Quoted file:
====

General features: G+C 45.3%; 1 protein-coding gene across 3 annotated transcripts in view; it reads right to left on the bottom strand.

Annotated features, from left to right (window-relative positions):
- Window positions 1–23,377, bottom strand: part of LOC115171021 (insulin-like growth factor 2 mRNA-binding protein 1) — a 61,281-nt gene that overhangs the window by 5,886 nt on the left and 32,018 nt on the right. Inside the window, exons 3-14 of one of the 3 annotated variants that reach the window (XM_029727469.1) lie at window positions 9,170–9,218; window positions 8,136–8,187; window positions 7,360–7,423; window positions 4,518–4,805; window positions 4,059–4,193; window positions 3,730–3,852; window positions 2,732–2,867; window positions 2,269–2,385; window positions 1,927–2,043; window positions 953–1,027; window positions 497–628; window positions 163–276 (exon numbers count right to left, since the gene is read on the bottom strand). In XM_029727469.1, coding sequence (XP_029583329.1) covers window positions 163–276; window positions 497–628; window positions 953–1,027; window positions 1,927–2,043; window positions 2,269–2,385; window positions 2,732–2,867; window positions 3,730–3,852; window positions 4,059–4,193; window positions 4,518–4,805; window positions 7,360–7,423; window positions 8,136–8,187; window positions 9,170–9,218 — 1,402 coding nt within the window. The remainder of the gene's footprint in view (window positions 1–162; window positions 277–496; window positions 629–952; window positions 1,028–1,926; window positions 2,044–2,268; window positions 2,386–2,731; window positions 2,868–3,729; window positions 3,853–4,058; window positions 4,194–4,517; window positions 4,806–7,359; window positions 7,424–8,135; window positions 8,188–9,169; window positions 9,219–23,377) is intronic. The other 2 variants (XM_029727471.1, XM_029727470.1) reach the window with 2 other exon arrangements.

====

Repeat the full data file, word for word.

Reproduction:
General features: G+C 45.3%; 1 protein-coding gene across 3 annotated transcripts in view; it reads right to left on the bottom strand.

Annotated features, from left to right (window-relative positions):
- Window positions 1–23,377, bottom strand: part of LOC115171021 (insulin-like growth factor 2 mRNA-binding protein 1) — a 61,281-nt gene that overhangs the window by 5,886 nt on the left and 32,018 nt on the right. Inside the window, exons 3-14 of one of the 3 annotated variants that reach the window (XM_029727469.1) lie at window positions 9,170–9,218; window positions 8,136–8,187; window positions 7,360–7,423; window positions 4,518–4,805; window positions 4,059–4,193; window positions 3,730–3,852; window positions 2,732–2,867; window positions 2,269–2,385; window positions 1,927–2,043; window positions 953–1,027; window positions 497–628; window positions 163–276 (exon numbers count right to left, since the gene is read on the bottom strand). In XM_029727469.1, coding sequence (XP_029583329.1) covers window positions 163–276; window positions 497–628; window positions 953–1,027; window positions 1,927–2,043; window positions 2,269–2,385; window positions 2,732–2,867; window positions 3,730–3,852; window positions 4,059–4,193; window positions 4,518–4,805; window positions 7,360–7,423; window positions 8,136–8,187; window positions 9,170–9,218 — 1,402 coding nt within the window. The remainder of the gene's footprint in view (window positions 1–162; window positions 277–496; window positions 629–952; window positions 1,028–1,926; window positions 2,044–2,268; window positions 2,386–2,731; window positions 2,868–3,729; window positions 3,853–4,058; window positions 4,194–4,517; window positions 4,806–7,359; window positions 7,424–8,135; window positions 8,188–9,169; window positions 9,219–23,377) is intronic. The other 2 variants (XM_029727471.1, XM_029727470.1) reach the window with 2 other exon arrangements.